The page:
Being Asked for Money
I need to apologize for not posting for a while. Jess and I just recently returned from Haiti and decided to take a few days for ourselves when we first got here. We realized that for the past month in Haiti, we did not take a day off of work, and we needed a little time. So today’s blog post is something that I have been thinking about for a while, and will be difficult to fully explain what I want to communicate with this post.
Many of you who read this have been asked for money by someone in your life. Whether it be a friend or family or even a stranger on the street, none of us are completely unfamiliar with being asked for money. In fact, probably most of us have a pretty consistent response when people ask us for something. We probably each have stories of when we helped someone on the street or at a gas station or something like that. Many of us probably even have reasons why we either do or do not give money to people when they ask us so that it is easier when the time comes.
I say all of this to bring up a point about Haiti…We are constantly asked for things when we are there. I am not sure that a day goes by without us being approached by someone for something. Sometimes friends of ours, sometimes strangers who see us pass by, and even sometimes people stand in the road so that we stop our car and approach us that way. This is honestly one of the most difficult things about living in Haiti. The following are just a few examples of what we ran into the last week we were in Haiti:
- A woman stopped us as we were driving by to ask us for a job. We knew that she has at least 4 children and she told us that it was the only way she could send her children to school.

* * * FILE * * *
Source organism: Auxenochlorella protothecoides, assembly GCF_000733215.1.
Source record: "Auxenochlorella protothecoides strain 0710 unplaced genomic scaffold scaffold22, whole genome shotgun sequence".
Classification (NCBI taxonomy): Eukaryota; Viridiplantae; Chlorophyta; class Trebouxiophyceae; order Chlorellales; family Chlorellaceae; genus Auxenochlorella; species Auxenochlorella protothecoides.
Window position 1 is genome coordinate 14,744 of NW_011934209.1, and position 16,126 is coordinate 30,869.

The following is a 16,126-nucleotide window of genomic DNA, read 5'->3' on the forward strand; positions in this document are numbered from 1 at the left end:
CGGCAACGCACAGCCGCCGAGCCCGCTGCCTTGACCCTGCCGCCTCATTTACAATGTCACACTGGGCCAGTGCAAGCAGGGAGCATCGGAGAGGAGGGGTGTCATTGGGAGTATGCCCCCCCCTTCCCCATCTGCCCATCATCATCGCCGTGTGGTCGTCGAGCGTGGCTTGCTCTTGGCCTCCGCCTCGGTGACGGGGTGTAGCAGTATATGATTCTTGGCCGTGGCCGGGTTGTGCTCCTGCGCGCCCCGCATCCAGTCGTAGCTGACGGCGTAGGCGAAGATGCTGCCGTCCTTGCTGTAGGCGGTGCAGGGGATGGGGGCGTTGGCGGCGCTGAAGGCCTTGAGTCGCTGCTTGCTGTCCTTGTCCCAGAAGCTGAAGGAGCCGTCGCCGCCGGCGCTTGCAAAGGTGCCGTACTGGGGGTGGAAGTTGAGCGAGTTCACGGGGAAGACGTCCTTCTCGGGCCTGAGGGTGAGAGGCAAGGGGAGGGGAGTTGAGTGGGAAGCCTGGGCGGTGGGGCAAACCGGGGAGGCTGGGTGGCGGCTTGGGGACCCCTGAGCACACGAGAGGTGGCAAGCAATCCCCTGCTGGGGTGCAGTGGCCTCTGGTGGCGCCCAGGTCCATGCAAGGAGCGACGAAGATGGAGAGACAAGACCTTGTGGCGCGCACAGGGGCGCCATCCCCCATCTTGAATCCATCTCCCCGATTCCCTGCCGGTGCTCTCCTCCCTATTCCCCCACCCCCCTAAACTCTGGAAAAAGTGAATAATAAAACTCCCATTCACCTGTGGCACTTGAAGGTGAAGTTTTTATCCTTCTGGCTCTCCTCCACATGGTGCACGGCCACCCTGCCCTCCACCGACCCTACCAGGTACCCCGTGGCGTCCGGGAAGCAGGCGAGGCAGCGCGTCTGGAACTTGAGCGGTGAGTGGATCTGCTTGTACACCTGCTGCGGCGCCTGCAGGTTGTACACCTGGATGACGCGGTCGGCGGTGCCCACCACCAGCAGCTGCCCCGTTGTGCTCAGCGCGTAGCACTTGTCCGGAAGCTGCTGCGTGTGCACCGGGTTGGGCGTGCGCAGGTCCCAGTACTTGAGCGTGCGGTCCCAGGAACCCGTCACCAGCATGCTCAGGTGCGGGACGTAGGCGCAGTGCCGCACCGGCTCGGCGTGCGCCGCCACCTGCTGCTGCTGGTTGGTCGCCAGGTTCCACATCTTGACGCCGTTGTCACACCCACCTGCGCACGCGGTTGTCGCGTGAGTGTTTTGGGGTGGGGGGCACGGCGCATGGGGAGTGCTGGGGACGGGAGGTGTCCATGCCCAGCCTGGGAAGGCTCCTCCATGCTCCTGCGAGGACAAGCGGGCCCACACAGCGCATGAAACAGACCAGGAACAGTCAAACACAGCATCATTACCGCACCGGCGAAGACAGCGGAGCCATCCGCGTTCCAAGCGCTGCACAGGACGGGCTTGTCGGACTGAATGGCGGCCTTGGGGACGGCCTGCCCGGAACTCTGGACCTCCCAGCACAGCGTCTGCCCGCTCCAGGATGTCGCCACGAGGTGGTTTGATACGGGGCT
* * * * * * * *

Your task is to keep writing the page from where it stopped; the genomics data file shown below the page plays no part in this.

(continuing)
- A man stopped our car as we drove by and told us that he needed us to bring him money to send his grandchildren to school.
- A visitor at Christianville asked us if we could send him to plumbing school because he didn’t have the money to do it.
- Some of the leaders of the community around the orphanage “fixed” the road leading up to the orphanage and then wouldn’t let us drive down the road again until they setup a meeting between the community and us. At this point, the entire community asked us to give them money because they “fixed” the road that we use.
- A man outside of the orphanage whose sole english knowledge was, “Give me money” and he shouted this phrase to me over and over as we walked back from the home of the man who fixed our charcoal clothes iron.
- A person who goes to the church we used to attend called my phone at least 5 times trying to find me to ask us to help his family.
I could literally go on and on with examples not even including the enormous amount of people who just ask us for money as soon as the see that we are American or the number of people who are begging in the streets when you drive into Port Au Prince. The thing that I want to try to relate to you as you read this is the emotional toll that this type of thing can take. It is different when people ask you for money in Haiti. There is this hope in the eyes of the people who ask that tells us that we are potentially the only hope they have seen in years. It is almost impossible to relate the feeling of not being able to help people who are almost utterly helpless. People who have no jobs, who have no hope of finding jobs, and because of that cannot provide even the most basic need to their children and family. Even worse than that is when a child asks for something and you know that, through no fault of their own, they are growing up without an education and probably with the malnourishment that comes from eating as few as 5 meals per week.